Why is Pokemon on the Go?

Hello, my name is Jollyrandom…

and I’m addicted to PokemonGo.

What is this cultural phenomenon, and why does it seem so familiar?

Pokemon became part of our lives in 1996, marking this year as the 20th Anniversary of the series.

It began with Pokemon- the First Generation, which was released on the GameBoy. This saw the genesis of Pocket Monsters Red and Green, followed by Pokemon Blue. This was all between the years of 1996 and 1999.

The first generation of games introduced the original 151 species of Pokemon and as time continued, more were added to the list.

These celebrities make a refreshed appearance in Niantic, Inc’s Pokemon Go (the effects of which we’ll discuss a little later)!

The generations continued, until the 7th generation (which is right now), with Pokemon Sun and Moon anticipated for release in November.

Here is a Timeline of all the games released by Nintendo from the companies first game in 1996, until now.

So how is Pokemon attracting new fans?

Pokemon Go is in an incredible smart phone application, that is bringing people together across the globe! It uses Google Maps to use your real location and augmented reality to make wild Pocket Monsters appear in the real world.

Lets localise the sensation to the central west.

To give an example of how big this game is becoming in the central west, I’ll first need to explain what a lure is.
A Lure Module is a item that can be attached to a Pokestop in order to attract wild Pokemon. A Pokestop is a place of significance, that when visited, will give a player rewards, such as extra Pokeballs or eggs. Putting a lure on a stop will also attract people.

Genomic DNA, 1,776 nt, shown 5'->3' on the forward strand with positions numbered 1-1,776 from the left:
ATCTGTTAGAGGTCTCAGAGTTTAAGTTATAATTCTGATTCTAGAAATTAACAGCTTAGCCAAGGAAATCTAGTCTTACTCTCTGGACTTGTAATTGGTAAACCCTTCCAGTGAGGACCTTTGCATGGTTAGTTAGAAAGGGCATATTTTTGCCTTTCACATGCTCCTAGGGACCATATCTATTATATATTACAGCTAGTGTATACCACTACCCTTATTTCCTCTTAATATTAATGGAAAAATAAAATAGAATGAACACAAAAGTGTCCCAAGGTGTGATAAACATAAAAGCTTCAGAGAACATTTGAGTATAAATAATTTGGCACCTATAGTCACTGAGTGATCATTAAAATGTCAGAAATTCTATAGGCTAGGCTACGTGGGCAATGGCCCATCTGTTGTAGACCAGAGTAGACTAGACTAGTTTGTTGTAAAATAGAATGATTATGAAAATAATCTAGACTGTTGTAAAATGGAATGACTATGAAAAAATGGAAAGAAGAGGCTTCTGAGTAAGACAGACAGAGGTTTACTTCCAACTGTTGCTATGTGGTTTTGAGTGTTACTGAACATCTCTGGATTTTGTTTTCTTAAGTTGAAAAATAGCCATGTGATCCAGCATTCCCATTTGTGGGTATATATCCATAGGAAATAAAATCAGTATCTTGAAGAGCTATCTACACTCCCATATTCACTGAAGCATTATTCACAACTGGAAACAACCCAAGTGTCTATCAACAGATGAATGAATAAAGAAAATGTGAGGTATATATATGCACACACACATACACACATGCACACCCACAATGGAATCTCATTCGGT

Below is a screenshot of all the Pokestops at Machattie Park, in Bathurst. Note that they are pink, that means that players have used Lures to attract Pokemon.

Pokemon Go is having an unbelievable effect on the world. This is evident by how many people were at the park on the day I took that screenshot.


My brother begged me to pull over, after he saw the amount of lures placed and to humor him (and potentially catch something awesome), I did. I made friends that afternoon. I had conversations, shared cheeky glances, and giggled at strangers who missed their initial catch.

This game is bringing people together.

Sure, the game brings with it some dangers, such as hunting while driving, or being careless while staring at a phone screen, but this app is more than that.

It’s a revolution that is bringing all sorts of people together.

It’s starting conversations with people I never would have spoken to otherwise. It’s allowing my friends and I to have strange, night time adventures, out in the winter cold. It’s the motivation to exercise, to hang out with younger siblings, and to walk around the park.

It allows me to joke with the kids in my neighborhood, that I found more Pokemon then them.

“You’re older!!” They yell.

And we laugh and I teach them all the tricks I’ve picked up along the way.

Some people have a lot of negative things to say about technology, but I think this is something I will look back on when I’m older, and reminisce about.

It’s bringing the community together, and I’m proud of that.



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